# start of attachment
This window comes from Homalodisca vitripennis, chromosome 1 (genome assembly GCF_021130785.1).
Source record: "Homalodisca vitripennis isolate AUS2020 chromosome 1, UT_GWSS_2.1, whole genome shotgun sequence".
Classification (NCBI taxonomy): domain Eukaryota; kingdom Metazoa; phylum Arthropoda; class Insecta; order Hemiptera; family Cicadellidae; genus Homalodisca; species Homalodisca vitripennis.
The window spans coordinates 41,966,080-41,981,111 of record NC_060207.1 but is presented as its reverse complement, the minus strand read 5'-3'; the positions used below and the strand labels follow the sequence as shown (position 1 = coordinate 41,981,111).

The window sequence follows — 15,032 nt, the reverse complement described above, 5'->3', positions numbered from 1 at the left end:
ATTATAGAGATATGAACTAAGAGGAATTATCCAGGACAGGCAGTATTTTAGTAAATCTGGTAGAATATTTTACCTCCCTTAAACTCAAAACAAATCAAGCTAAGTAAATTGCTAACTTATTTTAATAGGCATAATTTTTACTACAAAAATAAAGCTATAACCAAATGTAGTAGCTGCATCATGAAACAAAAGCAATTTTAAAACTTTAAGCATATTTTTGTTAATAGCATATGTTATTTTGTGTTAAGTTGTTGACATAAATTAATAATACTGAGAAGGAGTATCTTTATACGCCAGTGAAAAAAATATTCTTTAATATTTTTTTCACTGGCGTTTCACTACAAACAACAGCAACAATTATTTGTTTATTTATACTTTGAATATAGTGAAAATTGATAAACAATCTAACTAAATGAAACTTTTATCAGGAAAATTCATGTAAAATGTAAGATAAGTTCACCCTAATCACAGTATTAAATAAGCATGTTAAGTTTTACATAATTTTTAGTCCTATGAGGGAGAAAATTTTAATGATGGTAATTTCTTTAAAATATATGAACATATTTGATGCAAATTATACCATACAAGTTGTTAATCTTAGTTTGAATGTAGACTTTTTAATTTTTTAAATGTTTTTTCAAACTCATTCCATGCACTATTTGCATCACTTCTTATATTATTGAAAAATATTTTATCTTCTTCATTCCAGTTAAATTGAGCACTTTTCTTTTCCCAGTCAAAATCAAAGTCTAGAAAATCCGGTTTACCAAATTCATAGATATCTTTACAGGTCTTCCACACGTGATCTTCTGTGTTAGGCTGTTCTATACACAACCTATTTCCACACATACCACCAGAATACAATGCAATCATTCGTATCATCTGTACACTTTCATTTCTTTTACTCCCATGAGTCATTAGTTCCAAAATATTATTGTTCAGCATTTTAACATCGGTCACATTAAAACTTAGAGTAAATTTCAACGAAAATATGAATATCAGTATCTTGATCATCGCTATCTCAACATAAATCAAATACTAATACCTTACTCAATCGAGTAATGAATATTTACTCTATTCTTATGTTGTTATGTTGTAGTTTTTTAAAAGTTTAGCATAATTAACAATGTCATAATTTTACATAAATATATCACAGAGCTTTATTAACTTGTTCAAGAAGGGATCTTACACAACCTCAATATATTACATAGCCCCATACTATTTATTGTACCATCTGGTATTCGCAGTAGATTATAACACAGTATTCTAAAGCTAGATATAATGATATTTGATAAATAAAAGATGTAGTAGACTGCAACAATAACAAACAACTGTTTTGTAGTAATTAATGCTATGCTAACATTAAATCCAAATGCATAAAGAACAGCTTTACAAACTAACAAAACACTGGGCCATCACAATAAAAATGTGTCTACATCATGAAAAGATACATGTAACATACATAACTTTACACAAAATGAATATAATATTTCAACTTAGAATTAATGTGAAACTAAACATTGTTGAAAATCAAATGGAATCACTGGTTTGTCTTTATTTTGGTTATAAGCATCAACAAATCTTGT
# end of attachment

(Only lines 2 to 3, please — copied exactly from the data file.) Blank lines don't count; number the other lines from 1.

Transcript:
Source record: "Homalodisca vitripennis isolate AUS2020 chromosome 1, UT_GWSS_2.1, whole genome shotgun sequence".
Classification (NCBI taxonomy): domain Eukaryota; kingdom Metazoa; phylum Arthropoda; class Insecta; order Hemiptera; family Cicadellidae; genus Homalodisca; species Homalodisca vitripennis.